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Product-Market Matrix Strategy
The product/market opportunity matrix identifies four alternative marketing strategies that may be used to maintain and/or increase sales of business units and products: market penetration, market development, product development, and diversification. The choice of an alternative depends on the level of market saturation by the SBU (strategic business unit) or product and the firm's ability to introduce new products. Two or more of these alternatives may be combined.

Market penetration is effective for SBUs when the market is growing or not yet saturated. A firm seeks to expand the sales of its present products in its present markets through more intensive distribution, aggressive promotion, and competitive pricing. Sales are increased by attracting nonusers and competitors' customers and raising the usage rate among current customers.

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Market development is effective when a local or regional business looks to wider its market, new market segments are emerging due to changes in consumer life-style; and demographics, and innovative uses are discovered for a mature product. A firm seeks greater sales of present products from new markets or new product uses. It car enter new geographic markets, appeal to market segments it is not yet satisfying, and reposition existing products. New distribution methods may be tried; promotion efforts are more descriptive.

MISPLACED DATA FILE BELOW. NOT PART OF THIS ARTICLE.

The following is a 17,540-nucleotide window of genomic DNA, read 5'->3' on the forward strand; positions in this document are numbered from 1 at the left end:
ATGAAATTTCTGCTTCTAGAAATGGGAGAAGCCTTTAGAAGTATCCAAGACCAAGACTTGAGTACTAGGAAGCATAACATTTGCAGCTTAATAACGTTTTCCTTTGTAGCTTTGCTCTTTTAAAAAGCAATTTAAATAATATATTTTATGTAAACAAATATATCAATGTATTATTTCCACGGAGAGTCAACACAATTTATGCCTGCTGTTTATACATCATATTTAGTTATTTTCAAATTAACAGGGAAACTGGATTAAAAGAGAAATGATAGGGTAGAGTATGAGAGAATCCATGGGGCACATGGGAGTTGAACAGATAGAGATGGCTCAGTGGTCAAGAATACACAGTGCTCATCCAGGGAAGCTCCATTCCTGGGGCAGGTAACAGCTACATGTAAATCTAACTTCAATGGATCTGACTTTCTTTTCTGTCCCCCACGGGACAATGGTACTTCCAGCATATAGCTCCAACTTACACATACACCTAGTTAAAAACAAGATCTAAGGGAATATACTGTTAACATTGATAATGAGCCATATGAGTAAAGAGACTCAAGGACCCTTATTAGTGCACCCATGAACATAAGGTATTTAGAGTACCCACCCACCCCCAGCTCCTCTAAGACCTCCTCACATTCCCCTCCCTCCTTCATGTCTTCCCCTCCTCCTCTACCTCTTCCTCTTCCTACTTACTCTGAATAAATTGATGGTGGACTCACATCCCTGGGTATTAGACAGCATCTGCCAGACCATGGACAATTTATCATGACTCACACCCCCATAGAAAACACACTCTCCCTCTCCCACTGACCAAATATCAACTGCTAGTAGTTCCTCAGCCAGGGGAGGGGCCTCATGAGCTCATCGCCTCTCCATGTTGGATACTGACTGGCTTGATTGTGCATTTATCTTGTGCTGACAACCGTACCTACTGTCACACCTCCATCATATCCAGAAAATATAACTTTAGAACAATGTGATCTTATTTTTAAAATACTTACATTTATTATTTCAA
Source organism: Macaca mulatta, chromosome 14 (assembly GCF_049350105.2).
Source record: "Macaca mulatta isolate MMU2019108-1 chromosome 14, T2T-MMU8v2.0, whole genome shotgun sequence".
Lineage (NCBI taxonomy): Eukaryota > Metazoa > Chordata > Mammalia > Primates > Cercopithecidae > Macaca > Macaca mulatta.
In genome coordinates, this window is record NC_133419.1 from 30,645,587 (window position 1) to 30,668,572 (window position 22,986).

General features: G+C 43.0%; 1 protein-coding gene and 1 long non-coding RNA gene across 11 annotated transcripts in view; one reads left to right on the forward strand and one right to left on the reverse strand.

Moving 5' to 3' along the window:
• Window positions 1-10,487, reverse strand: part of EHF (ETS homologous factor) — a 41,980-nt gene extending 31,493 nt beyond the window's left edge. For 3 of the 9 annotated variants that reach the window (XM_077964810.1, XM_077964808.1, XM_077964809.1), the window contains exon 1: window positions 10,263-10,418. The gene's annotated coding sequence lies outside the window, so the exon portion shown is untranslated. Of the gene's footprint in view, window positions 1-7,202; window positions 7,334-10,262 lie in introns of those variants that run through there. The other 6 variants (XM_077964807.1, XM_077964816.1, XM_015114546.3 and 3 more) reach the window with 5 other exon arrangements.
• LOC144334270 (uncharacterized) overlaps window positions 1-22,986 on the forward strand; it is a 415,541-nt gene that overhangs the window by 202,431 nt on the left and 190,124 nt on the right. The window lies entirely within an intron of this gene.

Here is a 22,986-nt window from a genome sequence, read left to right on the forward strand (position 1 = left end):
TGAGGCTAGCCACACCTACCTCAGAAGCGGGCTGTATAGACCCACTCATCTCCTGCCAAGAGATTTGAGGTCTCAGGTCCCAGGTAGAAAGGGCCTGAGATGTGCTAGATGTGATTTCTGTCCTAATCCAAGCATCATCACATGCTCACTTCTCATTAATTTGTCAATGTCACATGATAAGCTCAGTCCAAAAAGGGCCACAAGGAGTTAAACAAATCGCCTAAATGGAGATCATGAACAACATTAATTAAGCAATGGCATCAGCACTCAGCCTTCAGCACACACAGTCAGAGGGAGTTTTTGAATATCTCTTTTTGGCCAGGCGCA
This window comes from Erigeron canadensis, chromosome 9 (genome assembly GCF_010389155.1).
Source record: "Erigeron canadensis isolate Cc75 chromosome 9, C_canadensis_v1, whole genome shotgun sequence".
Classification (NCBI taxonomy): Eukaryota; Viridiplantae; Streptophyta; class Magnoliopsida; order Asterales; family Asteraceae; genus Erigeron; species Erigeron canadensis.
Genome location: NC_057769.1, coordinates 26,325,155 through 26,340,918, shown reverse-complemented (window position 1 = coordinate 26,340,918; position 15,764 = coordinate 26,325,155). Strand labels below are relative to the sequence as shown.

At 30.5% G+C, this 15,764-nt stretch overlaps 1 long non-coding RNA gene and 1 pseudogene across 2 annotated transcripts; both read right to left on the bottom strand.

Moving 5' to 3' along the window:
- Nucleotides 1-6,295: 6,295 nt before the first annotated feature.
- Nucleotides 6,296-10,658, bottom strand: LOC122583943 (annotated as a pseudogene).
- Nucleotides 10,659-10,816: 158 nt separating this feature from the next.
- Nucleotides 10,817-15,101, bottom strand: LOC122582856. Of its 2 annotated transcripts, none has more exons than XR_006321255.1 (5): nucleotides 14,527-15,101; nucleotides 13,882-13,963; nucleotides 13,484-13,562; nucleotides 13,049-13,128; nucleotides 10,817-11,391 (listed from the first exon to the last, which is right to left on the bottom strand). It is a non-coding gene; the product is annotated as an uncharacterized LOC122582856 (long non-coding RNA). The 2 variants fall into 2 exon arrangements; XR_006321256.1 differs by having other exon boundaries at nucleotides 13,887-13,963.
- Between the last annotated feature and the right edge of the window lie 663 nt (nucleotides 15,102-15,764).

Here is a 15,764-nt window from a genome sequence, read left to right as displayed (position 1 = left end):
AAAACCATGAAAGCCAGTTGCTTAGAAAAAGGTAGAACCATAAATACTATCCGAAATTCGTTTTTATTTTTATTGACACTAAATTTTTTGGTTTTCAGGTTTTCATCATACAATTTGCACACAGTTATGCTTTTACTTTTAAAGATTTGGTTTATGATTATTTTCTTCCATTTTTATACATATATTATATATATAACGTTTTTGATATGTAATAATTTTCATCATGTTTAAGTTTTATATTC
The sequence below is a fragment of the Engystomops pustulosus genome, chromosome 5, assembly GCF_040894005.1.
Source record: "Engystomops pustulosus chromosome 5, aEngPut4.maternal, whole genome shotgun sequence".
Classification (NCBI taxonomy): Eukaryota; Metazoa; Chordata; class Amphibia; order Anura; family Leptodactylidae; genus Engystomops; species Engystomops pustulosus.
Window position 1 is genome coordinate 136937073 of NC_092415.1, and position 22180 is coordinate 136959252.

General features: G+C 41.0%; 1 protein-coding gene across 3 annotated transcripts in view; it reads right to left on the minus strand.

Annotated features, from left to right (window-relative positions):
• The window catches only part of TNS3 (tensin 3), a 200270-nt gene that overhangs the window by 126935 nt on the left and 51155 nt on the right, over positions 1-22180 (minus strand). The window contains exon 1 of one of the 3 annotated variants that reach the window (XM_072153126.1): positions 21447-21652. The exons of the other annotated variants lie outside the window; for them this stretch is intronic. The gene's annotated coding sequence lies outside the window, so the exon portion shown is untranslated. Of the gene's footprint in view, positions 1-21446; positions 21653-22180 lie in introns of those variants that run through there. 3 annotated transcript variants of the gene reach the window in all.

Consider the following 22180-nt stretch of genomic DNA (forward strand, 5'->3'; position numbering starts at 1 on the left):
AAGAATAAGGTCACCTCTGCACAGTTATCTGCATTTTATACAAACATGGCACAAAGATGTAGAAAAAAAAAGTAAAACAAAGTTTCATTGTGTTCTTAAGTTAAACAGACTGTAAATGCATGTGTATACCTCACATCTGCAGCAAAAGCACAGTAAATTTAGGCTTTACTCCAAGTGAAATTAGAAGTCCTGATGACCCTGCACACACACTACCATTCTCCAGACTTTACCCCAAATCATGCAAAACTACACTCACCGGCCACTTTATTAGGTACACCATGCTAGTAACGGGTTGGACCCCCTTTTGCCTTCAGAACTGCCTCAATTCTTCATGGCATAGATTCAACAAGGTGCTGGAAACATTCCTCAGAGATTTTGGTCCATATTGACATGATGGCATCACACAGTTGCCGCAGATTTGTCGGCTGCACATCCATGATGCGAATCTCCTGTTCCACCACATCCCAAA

Product development is effective when an SBU has a core of strong brands and E sizable consumer following. A firm develops new or modified products to appeal to present markets. It emphasizes new models, quality improvements, and other minor innovations closely related to established products and markets them to customers who are loyal to the company and its brands. Traditional distribution methods art used; and promotion stresses that the new product is made by a well-established firm.

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Diversification is utilized so that an organization does not become overly dependent on one SBU or product line. A firm becomes involved with new products aimed at new markets. These products may be new to the industry or new only to the company Distribution and promotion orientations are both different from those traditionally followed by the firm.

Source of Reference:
Arthur Thompson and Strickland, Strategic Management: Concepts and Cases, McGraw Hill. You can obtain this excellent book here

Indonesian version of strategy article like this can also be seen at www.StrategiManajemen.net